when it involves national security, and then Coats goes in there before
Congress.

Tell us about what it is Coats doing in those sessions. These are national
intelligence estimates – assessments, I should say, that he is – that
he`s preparing and providing to Congress?

JEREMY BASH, FORMER CHIEF OF STAFF TO LEON PANETTA: Yes, I think there are
two settings, Steve, where the director of national intelligence, Dan
Coats, is causing some problems for the president.

First, as referenced, in the public setting, in front of all of the
cameras, in front of the public and the Senate Intelligence Committee, the
director of national intelligence, flanked by all of the leaders of the
intelligence agencies, they are providing unclassified, coordinated
assessments on the big issues.

ISIS remains a threat. Iran is complying with the nuclear deal. North
Korea is not denuclearizing. Russia continues to attack our democracy and
other democracies.

And that obviously is contrary to what the president says. And herein Dan
Coats is saying something that you don`t say as a Trump official. He said
the truth.

Second, in the closed, classified settings, in the National Security
Council, in the Oval Office, or in the White House Situation Room, I think
they`re preparing the president for this summit with Kim Jong-un. And
before every summit, the intelligence community come forward with a number
of assessments.

Are they complying? Are they doing what they said they would do? And I
bet – I don`t know this for certain – I bet the assessments are saying,
Mr. President, they have not been complying, they have not been
denuclearizing.

And that undercuts the president`s core thesis about what is at stake at
this summit here coming up.

KORNACKI: Right.

Well, on that subject, Trump was asked today about that pending meeting
with North Korean leader Kim Jong-un next week in Vietnam, and how hard it
would be to get North Korea to give up its nuclear weapons. Take a listen.

(BEGIN VIDEO CLIP)

TRUMP: I don`t think this will be the last meeting, by any chance. But I
do think that the relationship is very strong.

I don`t think they`re reluctant. I think they want to do something. I
haven`t taken sanctions off. I would love to be able to. But in order to
do that, we have to do something that`s meaningful on the other side.

But Chairman Kim and I have a very good relationship. I wouldn`t be
surprised to see something work out.

(END VIDEO CLIP)

KORNACKI: And, meanwhile, the AP reports that President Trump may be
considering a peace declaration and an end to the Korean War in the meeting
to persuade Kim to commit to denuclearization.

Well, Jeremy, if you`re – if you`re right there, if he`s getting
pessimistic assessments there about North Korea, and he is saying what we
just heard today, is that – could there be a strategy of some sort behind
that, in terms of a negotiating strategy, or is that just a president who`s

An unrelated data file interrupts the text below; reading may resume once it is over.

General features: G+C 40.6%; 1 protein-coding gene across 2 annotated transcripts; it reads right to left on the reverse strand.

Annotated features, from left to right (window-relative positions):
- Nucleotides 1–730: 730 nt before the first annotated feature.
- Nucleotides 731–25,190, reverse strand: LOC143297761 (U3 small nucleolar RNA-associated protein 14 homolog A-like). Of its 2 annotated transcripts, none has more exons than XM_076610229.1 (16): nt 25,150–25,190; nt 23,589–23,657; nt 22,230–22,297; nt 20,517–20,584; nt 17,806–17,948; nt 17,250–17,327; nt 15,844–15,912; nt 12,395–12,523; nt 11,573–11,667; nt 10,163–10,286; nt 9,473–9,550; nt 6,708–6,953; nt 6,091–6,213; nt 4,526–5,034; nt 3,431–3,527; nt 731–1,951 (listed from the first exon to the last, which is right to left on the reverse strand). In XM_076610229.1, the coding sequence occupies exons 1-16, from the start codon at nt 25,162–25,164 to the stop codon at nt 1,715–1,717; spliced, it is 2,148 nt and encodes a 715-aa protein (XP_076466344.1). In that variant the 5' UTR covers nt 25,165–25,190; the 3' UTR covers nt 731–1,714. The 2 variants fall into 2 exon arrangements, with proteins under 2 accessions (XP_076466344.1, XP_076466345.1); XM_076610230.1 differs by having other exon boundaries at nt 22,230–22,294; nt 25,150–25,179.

looking to put a – sort of a good face on this?

BASH: Yes, normal presidents, Steve, are prepared, they receive these
briefings in advance.

I think what is probably happening here is, the president doesn`t like the
preparation. He doesn`t like what he`s hearing. And so he`s dismissing
the briefers, and he`s saying, I don`t have to listen to them. I can go my
own way.

But Dan Coats is a highly honorable public servant, obviously a former
Republican senator, a former Republican ambassador to Germany. He`s got
longstanding credibility with the intelligence community and our
government. And I think he`s just telling the truth.

KORNACKI: Well, Shane, in terms of Coats` standing, I say the president
now has sort of set his sights on him, calling him – saying behind the
scenes that he`s not loyal.

What is your sense of the job security for Dan Coats? Is this something
where the president`s attention might shift after the meeting next week,
might go on to something else, maybe this Mueller report we were talking
about comes out, and Coats just sticks around? Does Coats want to stick
around?

HARRIS: Well, the president has gone after certain officials publicly, and
then they hang around for a lot longer than we thought their shelf life
would be. Kirstjen Nielsen, the homeland security secretary, comes to mind
there as well.

So, it`s possible the president could just move on to something else. The
director has clearly understood that the relationship with the president is
not great and not as strong as maybe he would like it to be for some time.

But now the president is voicing this publicly. This follows a pattern
that we have seen before where he sort of puts them on notice, and now
begins this sort of process of public humiliation, where the official has
to hang on and do his or her job, despite all of it, or try to sort of
quietly move towards the exits.

I don`t think the president would try to stop him if he left. None of this
is news to the director, I have to say. But I think now we`re entering
that phase where it`s kind of kicking it into Dan Coats` court, and it`s up
to him, ultimately, how he wants to go out.

I`m sure, as Jeremy said, those briefings are going on prior to the North
Korea summit, and that the director is taking that very seriously. I can`t
expect that he`s just going to quit while that`s happening.

But I would not expect that he is much longer for that job. But, in Trump
land, I mean, anything`s possible.

KORNACKI: It`s interesting too. There is sort of a ritual-like quality to
some of these things. You can recognize patterns kind of across the last
couple years.

Shane Harris, Jeremy Bash, thank you both for joining us.

And up next: The number of Democrats who call themselves liberals is on